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Mimicing Early Stage of Photosynthesis Using Model Compound (Press Release)

Release Date
03 Mar, 2015

A research group led by researchers of Lund University (Sweden) and Technical University of Denmark succeeded in visualizing the intramolecular electron transfer reaction in a model compound of the photosynthesis using the beamline 3 (BL3) X-ray free-electron laser (XFEL) at the SPring-8 Angstrom Compact Free Electron Laser (SACLA) facility. The research was carried out in cooperation with the Institute of Materials Structure Science under the High Energy Accelerator Research Organization, RIKEN, and Japan Synchrotron Radiation Research Institute (JASRI).

The photosynthesis of plants starts when a pigment in leaves, called chlorophyll, absorbs optical energy that causes an electron in the chlorophyll to be removed and transferred into another molecule. The process from the absorption of optical energy by chlorophyll to the electron transfer is one of the most important processes during the early stage of photosynthesis. It occurs in an extremely short duration of ~1 ps [one picosecond (ps) is one trillionth of a second] and remains a mystery.

The research group used a molecule containing ruthenium and cobalt as a model compound of electron transfer in chlorophyll. It was observed that an electron is removed from ruthenium, moves through the molecule, and is transferred into cobalt when the molecule is irradiated with visible light for a short time (0.1 ps). The electron transfer between metal atoms and the change in the molecular structure associated with the electron transfer can be examined in detail by X-ray emission spectroscopy*1 and X-ray diffuse scattering,*2 respectively. In this study, time-course analysis was carried out by simultaneously performing X-ray emission spectroscopy and X-ray diffuse scattering after the irradiation of the molecule with visible light. The results indicate that an electron is transferred into cobalt approximately 0.5 ps after the start of irradiation, causing the cobalt to change from trivalent to bivalent. In addition, it was clarified that the molecular structure around the cobalt atom changes after another 2 ps of irradiation.

These results are expected to be helpful not only in understanding the photosynthesis of plants, but also in the development of a photosynthesis method to artificially convert optical energy into chemical energy by mimicking the photosynthesis reaction. The research group is also actively carrying out research and development of photocatalysts for use in artificial photosynthesis with sunlight on the basis of this method.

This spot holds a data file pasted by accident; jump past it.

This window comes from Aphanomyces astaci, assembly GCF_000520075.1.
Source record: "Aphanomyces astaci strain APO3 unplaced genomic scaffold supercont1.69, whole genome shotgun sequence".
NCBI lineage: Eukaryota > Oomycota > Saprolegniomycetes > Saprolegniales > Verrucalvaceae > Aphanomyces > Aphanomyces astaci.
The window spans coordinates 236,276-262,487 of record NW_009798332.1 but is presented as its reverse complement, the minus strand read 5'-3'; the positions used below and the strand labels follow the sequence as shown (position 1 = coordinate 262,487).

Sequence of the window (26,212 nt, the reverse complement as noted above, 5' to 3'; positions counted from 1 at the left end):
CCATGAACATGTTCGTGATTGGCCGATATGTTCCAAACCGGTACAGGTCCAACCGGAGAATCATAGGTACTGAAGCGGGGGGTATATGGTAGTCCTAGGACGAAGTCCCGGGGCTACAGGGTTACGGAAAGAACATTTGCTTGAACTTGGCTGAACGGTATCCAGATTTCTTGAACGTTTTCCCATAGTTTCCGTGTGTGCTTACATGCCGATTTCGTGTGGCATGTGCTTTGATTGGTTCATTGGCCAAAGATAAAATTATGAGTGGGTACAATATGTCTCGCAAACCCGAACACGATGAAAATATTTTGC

This research was supported by the X-ray Free Electron Laser Priority Strategy Program of the Ministry of Education, Culture, Sports, Science and Technology. The achievements were published online on 2 March 2015 in the scientific journal Nature Communications.

Nature Communications 6, 6359 (2015)
Title:"Visualizing the non-equilibrium dynamics of photoinduced intramolecular electron transfer with femtosecond X-ray Pulses"
Authors:  Sophie E. Canton, Kasper S. Kjær, György Vanko, Tim B. van Driel, Shin-ichi Adachi, Amélie Bordage, Christian Bressler, Pavel Chabera, Morten Christensen, Asmus O. Dohn, Andreas Galler, Wojciech Gawelda, David Gosztola, Kristoffer Haldrup, Tobias Harlang, Yizhu Liu, Klaus B. Møller, Zoltán Németh, Shunsuke Nozawa, Mátyás Pápai, Tokushi Sato, Takahiro Sato, Karina Suarez-Alcantara, Tadashi Togashi, Kensuke Tono, Jens Uhlig, Dimali A. Vithanage, Kenneth Wärnmark, Makina Yabashi, Jianxin Zhang, Villy Sundström & Martin M. Nielsen
DOI : 10.1038/ncomms7359


Process and time of electron transfer from ruthenium to cobalt after absorption of light
Process and time of electron transfer from ruthenium to cobalt after absorption of light

*1 X-ray emission spectroscopy
X-ray emission spectroscopy is a technique for determining the electronic state of materials. The electronic state of materials is examined by the energy spectrometry of X-rays emitted during the relaxation process after the material has absorbed X-rays.

*2 X-ray diffuse scattering
X-ray diffuse scattering is a technique for obtaining the structure of molecules in solution. The molecular structure is determined from the interference pattern of X-rays scattered by the molecules in the solution.

Technical University of Denmark(Dansk)
Lund University(English)

For more information, please contact:
Prof. Shin-ichi Adachi (Institute of Materials Structure Science,
High Energy Accelerator Research Organization(KEK), Japan)
TEL: +81-29-864-5200 FAX:+81-29-864-3202